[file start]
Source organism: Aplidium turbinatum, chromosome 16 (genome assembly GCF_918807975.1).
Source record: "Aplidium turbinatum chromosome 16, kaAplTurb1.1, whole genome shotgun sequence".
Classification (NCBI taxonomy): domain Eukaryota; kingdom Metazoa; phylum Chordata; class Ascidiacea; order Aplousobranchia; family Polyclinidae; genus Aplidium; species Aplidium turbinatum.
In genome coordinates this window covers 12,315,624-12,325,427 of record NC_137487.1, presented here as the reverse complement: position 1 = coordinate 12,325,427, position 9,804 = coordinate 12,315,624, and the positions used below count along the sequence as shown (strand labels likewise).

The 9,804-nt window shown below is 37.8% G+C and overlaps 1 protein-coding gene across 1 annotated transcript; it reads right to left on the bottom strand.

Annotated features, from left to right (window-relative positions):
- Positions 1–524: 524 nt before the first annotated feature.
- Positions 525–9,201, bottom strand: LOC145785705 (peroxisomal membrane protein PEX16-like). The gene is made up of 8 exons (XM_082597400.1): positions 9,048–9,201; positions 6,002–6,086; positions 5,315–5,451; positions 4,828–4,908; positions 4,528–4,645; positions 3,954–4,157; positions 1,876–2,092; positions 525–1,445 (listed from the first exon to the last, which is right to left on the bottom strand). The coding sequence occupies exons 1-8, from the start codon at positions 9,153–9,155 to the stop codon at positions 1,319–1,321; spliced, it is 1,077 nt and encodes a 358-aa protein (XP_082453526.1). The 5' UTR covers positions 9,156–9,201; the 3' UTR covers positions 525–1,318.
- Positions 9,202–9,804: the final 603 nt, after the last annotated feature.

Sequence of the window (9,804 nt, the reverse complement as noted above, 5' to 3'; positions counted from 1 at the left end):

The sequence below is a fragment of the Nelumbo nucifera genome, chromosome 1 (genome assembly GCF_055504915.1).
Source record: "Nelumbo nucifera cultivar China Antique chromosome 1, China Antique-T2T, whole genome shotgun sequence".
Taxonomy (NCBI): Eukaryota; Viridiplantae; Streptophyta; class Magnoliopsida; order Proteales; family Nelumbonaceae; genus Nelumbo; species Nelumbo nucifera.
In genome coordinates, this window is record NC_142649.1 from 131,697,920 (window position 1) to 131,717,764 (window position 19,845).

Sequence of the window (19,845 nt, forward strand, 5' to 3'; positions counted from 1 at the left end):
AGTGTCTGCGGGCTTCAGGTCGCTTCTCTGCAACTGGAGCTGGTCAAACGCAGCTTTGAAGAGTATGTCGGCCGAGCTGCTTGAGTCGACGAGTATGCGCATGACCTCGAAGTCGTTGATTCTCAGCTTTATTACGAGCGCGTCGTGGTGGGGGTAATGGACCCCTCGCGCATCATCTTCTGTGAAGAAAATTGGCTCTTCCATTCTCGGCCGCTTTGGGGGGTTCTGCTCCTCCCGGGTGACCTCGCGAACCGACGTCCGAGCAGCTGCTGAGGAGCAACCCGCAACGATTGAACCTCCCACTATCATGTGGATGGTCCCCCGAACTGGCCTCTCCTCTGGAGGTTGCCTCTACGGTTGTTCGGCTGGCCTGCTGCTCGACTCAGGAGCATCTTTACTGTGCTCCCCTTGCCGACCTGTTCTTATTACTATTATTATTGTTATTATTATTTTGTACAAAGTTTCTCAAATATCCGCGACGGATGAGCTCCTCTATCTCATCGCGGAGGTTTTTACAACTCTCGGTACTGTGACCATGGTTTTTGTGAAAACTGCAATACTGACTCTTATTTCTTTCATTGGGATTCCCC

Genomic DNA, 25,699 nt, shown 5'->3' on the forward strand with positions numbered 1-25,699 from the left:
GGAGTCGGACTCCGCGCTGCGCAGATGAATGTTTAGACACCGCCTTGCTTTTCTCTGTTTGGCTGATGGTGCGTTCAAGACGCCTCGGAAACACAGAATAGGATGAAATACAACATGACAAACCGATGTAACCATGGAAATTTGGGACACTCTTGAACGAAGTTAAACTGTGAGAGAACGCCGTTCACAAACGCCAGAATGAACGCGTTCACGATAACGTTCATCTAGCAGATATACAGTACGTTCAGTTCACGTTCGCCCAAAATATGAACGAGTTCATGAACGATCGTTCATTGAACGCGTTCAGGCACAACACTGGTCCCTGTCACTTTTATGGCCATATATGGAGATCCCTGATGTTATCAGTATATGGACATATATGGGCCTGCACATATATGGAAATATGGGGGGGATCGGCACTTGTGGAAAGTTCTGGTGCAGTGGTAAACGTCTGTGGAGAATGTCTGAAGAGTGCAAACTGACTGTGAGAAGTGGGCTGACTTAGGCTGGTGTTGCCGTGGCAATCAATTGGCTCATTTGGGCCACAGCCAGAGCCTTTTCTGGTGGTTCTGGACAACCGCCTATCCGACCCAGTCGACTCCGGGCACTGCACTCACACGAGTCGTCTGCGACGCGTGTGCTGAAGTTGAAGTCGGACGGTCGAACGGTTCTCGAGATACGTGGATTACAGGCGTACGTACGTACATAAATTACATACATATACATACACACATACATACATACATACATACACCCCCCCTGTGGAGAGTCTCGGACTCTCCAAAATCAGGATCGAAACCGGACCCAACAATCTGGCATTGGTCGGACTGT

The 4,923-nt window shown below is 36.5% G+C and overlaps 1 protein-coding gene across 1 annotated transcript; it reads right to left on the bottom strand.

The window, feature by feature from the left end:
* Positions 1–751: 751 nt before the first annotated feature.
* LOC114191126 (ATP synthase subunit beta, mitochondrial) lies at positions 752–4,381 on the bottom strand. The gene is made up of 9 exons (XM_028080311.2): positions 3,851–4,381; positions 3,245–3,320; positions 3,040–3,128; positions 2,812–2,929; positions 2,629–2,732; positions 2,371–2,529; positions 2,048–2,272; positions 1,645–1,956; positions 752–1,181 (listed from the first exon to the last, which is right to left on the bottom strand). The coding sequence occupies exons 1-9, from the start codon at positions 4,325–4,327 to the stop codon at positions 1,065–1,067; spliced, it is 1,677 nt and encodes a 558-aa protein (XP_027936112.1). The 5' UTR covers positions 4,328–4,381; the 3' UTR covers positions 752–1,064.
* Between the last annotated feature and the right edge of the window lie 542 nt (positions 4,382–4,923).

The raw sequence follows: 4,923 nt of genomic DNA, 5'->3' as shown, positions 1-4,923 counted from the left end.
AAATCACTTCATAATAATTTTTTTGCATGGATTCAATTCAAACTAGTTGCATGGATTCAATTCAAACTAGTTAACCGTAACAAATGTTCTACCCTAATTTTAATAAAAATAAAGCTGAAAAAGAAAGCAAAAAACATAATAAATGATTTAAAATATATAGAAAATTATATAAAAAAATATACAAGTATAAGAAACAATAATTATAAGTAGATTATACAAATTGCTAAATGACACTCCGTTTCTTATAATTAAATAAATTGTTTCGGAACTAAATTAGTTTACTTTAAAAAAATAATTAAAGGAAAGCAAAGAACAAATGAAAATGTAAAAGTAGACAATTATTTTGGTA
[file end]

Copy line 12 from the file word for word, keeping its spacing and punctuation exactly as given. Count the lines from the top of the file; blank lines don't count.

Source record: "Nelumbo nucifera cultivar China Antique chromosome 1, China Antique-T2T, whole genome shotgun sequence".